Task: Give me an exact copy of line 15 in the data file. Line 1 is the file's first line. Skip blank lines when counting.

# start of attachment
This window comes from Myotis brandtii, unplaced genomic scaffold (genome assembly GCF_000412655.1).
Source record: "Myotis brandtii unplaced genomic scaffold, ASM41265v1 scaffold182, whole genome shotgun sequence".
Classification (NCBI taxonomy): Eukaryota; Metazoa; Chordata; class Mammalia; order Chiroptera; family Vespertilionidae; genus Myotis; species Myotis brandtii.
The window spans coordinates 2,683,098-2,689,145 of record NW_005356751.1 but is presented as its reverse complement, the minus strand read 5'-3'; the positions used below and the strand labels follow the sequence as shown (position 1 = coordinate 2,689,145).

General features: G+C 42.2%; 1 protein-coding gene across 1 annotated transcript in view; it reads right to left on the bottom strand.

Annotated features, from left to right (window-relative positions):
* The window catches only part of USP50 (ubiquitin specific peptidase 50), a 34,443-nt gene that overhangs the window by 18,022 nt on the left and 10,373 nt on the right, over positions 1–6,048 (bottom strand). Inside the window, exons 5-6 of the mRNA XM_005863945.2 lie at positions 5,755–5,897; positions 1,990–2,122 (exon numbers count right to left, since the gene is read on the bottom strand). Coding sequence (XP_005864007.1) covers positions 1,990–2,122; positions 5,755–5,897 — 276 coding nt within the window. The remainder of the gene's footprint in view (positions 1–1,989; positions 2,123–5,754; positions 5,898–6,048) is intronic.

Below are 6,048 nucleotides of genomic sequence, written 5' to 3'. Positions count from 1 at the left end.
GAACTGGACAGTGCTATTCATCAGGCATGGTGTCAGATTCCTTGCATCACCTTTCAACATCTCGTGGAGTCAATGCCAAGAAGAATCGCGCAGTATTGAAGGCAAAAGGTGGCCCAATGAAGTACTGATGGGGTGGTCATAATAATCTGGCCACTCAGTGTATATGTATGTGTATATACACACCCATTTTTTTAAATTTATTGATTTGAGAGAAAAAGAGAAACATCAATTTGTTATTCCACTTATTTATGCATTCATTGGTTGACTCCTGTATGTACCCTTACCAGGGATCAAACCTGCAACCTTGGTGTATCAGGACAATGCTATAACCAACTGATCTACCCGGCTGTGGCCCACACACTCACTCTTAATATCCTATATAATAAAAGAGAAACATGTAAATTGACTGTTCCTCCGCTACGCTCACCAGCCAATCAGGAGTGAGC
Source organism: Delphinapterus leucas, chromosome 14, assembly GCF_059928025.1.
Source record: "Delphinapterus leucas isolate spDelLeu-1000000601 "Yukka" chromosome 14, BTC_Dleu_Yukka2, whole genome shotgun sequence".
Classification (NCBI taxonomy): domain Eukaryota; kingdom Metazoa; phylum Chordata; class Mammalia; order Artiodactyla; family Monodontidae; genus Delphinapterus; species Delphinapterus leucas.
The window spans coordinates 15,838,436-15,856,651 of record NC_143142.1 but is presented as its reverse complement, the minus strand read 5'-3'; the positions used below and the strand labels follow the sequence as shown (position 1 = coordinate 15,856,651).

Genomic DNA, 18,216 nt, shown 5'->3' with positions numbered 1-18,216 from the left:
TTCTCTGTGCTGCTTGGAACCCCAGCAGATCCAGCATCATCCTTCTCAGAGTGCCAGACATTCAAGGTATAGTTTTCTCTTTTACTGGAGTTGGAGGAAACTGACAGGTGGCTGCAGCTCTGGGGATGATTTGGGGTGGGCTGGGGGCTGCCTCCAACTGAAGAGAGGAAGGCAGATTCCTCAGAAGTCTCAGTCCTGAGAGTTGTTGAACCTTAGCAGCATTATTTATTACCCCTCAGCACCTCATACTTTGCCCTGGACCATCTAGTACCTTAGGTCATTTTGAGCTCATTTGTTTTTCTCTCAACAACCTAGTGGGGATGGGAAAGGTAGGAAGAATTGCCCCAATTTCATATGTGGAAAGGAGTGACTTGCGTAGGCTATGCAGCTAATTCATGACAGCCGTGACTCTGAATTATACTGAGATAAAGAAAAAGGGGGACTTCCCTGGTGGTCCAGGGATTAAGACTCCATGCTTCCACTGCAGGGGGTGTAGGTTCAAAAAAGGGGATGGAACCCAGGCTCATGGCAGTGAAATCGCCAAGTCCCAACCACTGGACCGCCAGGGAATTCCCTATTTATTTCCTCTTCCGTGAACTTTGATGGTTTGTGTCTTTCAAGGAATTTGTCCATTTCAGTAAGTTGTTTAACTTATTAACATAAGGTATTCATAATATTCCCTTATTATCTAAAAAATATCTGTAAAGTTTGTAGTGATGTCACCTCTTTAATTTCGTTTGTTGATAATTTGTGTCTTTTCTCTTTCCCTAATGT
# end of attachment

TTCTCTGTGCTGCTTGGAACCCCAGCAGATCCAGCATCATCCTTCTCAGAGTGCCAGACATTCAAGGTATAGTTTTCTCTTTTACTGGAGTTGGAGGAAACTGACAGGTGGCTGCAGCTCTGGGGATGATTTGGGGTGGGCTGGGGGCTGCCTCCAACTGAAGAGAGGAAGGCAGATTCCTCAGAAGTCTCAGTCCTGAGAGTTGTTGAACCTTAGCAGCATTATTTATTACCCCTCAGCACCTCATACTTTGCCCTGGACCATCTAGTACCTTAGGTCATTTTGAGCTCATTTGTTTTTCTCTCAACAACCTAGTGGGGATGGGAAAGGTAGGAAGAATTGCCCCAATTTCATATGTGGAAAGGAGTGACTTGCGTAGGCTATGCAGCTAATTCATGACAGCCGTGACTCTGAATTATACTGAGATAAAGAAAAAGGGGGACTTCCCTGGTGGTCCAGGGATTAAGACTCCATGCTTCCACTGCAGGGGGTGTAGGTTCAAAAAAGGGGATGGAACCCAGGCTCATGGCAGTGAAATCGCCAAGTCCCAACCACTGGACCGCCAGGGAATTCCCTATTTATTTCCTCTTCCGTGAACTTTGATGGTTTGTGTCTTTCAAGGAATTTGTCCATTTCAGTAAGTTGTTTAACTTATTAACATAAGGTATTCATAATATTCCCTTATTATCTAAAAAATATCTGTAAAGTTTGTAGTGATGTCACCTCTTTAATTTCGTTTGTTGATAATTTGTGTCTTTTCTCTTTCCCTAATGT